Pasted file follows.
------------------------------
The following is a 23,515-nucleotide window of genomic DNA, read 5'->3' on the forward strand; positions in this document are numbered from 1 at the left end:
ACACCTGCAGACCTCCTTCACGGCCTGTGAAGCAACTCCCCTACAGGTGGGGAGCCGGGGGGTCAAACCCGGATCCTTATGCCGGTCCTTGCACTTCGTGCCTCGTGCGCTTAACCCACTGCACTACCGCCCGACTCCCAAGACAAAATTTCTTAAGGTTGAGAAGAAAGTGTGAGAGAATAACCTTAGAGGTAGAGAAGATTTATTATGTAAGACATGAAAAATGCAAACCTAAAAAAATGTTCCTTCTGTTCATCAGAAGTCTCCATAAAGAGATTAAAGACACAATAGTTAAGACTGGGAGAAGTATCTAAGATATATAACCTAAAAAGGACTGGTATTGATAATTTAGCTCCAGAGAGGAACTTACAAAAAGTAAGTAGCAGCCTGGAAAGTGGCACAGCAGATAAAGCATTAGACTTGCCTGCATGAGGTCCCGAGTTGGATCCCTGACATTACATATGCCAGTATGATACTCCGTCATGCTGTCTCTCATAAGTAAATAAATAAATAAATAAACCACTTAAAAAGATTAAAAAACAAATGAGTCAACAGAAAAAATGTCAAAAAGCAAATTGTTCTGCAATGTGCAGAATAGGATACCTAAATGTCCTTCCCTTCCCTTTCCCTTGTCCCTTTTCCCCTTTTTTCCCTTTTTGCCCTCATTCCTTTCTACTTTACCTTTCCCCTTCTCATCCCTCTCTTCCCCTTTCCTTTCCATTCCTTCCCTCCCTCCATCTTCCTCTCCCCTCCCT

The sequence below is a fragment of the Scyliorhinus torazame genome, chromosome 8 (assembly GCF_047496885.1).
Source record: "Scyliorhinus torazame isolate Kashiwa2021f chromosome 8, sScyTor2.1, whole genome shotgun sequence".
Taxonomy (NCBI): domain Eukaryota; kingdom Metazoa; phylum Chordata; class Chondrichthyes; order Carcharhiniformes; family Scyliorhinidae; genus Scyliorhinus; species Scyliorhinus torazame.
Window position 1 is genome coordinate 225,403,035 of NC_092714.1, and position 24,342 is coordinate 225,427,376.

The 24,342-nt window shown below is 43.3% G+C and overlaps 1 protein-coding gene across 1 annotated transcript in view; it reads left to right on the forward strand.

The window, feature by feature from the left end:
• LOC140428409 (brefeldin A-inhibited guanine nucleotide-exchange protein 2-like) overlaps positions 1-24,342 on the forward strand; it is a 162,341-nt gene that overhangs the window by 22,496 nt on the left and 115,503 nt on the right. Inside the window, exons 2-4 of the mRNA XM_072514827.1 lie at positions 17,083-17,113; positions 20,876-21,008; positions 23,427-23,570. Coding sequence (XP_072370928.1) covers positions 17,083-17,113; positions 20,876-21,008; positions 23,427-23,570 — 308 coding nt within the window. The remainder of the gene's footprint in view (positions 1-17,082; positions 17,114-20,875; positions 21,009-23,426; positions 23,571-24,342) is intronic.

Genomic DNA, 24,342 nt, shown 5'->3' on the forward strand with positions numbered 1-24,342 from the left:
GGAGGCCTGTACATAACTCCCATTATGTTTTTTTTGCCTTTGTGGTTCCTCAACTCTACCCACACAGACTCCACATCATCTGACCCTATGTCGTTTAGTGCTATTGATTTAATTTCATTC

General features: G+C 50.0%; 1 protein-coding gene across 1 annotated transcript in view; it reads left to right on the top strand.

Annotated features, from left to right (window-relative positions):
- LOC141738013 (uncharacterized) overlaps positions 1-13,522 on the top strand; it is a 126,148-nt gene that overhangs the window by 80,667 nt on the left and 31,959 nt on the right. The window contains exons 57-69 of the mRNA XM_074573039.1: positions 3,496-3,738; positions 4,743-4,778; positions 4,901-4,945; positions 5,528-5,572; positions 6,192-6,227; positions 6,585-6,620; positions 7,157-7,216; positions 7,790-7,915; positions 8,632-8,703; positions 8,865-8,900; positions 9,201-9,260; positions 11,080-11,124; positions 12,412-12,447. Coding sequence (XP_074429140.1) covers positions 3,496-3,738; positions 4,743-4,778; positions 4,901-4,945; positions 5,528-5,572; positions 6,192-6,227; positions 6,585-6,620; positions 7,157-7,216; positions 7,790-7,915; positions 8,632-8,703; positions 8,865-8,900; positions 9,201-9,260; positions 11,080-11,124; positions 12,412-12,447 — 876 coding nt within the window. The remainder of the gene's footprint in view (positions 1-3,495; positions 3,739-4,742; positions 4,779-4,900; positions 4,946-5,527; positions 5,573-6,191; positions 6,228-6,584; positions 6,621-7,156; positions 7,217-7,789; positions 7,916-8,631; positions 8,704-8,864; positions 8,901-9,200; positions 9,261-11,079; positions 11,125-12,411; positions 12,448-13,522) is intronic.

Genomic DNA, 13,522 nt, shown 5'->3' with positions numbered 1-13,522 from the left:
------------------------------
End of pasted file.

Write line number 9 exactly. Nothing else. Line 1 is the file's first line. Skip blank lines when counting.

• LOC140428409 (brefeldin A-inhibited guanine nucleotide-exchange protein 2-like) overlaps positions 1-24,342 on the forward strand; it is a 162,341-nt gene that overhangs the window by 22,496 nt on the left and 115,503 nt on the right. Inside the window, exons 2-4 of the mRNA XM_072514827.1 lie at positions 17,083-17,113; positions 20,876-21,008; positions 23,427-23,570. Coding sequence (XP_072370928.1) covers positions 17,083-17,113; positions 20,876-21,008; positions 23,427-23,570 — 308 coding nt within the window. The remainder of the gene's footprint in view (positions 1-17,082; positions 17,114-20,875; positions 21,009-23,426; positions 23,571-24,342) is intronic.